Yes, in the United States there is a time-limit for the copyright of a photograph, even if the image has been copyrighted with the U.S. Library of Congress in Washington, D.C. How long a photographic image remains copyrighted depends on when it was made.
Copyright is possible by registering your photographic image with Library of Congress. However, this process is not necessary (U.S. copyright through the Library of Congress is still recommended by many experts), because the publication of the photograph itself establishes copyright.
Death Plus 50 Years
In 1976 the copyright law for photographs was revised by Congress. As a result any photographic material that was created or published after January 1,1976, now has a copyright that lasts until 50 years after the death of the photographer.
Before January 1,1976
Publishing a photograph before the 1976 law was implemented meant that the picture came under the old law, which stated that copyright was protected for 75 years from the time of publication, regardless if the photo artist is dead or alive.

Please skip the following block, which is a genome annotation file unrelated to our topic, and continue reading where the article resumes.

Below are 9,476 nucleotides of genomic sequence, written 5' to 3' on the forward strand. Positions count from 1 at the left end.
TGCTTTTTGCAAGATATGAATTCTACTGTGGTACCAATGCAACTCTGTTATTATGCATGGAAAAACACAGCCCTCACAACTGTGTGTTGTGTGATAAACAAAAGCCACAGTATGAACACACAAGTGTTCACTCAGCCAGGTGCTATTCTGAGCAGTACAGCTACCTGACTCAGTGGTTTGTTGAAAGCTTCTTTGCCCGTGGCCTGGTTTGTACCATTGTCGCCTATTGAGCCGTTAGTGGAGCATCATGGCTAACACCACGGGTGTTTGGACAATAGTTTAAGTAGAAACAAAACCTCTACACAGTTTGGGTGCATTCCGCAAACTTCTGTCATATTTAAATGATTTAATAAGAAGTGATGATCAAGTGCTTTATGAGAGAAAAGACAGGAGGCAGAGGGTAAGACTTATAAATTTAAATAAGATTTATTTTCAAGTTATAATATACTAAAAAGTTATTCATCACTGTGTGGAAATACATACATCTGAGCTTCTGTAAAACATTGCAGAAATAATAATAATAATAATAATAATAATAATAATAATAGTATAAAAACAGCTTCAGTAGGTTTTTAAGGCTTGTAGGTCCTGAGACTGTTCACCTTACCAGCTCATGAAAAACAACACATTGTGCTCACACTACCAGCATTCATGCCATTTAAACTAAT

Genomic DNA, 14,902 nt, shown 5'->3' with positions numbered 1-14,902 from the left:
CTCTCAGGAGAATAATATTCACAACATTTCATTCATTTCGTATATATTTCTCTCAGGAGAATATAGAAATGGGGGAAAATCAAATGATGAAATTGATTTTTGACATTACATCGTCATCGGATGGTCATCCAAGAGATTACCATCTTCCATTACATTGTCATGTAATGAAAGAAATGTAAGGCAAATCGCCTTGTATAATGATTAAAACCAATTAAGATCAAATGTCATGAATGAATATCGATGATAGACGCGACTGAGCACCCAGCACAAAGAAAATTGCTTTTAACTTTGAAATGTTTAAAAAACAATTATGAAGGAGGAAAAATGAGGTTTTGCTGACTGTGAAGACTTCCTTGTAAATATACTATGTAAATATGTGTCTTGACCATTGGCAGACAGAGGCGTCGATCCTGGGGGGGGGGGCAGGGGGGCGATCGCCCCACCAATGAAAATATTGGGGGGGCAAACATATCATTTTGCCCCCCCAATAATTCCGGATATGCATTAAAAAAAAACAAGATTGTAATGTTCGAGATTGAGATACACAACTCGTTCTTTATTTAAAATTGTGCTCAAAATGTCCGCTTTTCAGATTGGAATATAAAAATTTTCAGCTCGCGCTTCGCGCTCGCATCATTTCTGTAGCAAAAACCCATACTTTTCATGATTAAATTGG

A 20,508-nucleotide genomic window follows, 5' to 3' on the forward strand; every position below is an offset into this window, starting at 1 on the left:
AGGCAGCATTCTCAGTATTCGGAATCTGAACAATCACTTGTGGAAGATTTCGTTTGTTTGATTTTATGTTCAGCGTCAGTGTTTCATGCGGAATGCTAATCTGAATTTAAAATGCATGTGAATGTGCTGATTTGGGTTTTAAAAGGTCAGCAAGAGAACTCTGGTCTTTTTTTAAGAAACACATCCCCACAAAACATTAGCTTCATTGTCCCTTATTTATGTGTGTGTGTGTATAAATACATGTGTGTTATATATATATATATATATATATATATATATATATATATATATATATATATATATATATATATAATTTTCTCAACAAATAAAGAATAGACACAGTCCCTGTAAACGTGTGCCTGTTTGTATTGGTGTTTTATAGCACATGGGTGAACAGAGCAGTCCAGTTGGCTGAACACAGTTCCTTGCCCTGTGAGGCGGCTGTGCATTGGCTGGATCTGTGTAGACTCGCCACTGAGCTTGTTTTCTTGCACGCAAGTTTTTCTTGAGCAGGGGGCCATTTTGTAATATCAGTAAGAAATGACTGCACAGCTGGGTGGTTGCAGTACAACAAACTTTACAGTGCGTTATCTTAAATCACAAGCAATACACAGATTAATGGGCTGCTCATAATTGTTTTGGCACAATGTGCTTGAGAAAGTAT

In the 1976 ruling it was decided that unpublished photographs, such as those found in diaries and photo albums, have the same time limits as published photographs. Therefore any image made after January 1, 1976 has copyright protection for the life of the photographer, plus 50 years.
The Digital Age
The Digital Millennium Copyright Act, passed on October 1998, has very much changed the realities of copyright protection. In a nutshell, this Act of Congress extended all current copyrights (at the time the bill was signed), for another 20 years, thus putting a freeze on all photographic material that was published after January 1,1923. Any photograph that was published before 1923 would have entered the public domain (via the 75 year rule) before the 1998 law was passed, so the time extension does not apply to these photographs.
On the Web
Unless the rights have been given away by the artist, all images on the web are protected by copyright. Some popular viewing sites require the artist to give away rights in order to display, while others do not.
- Image by Flickr.com, courtesy of Michael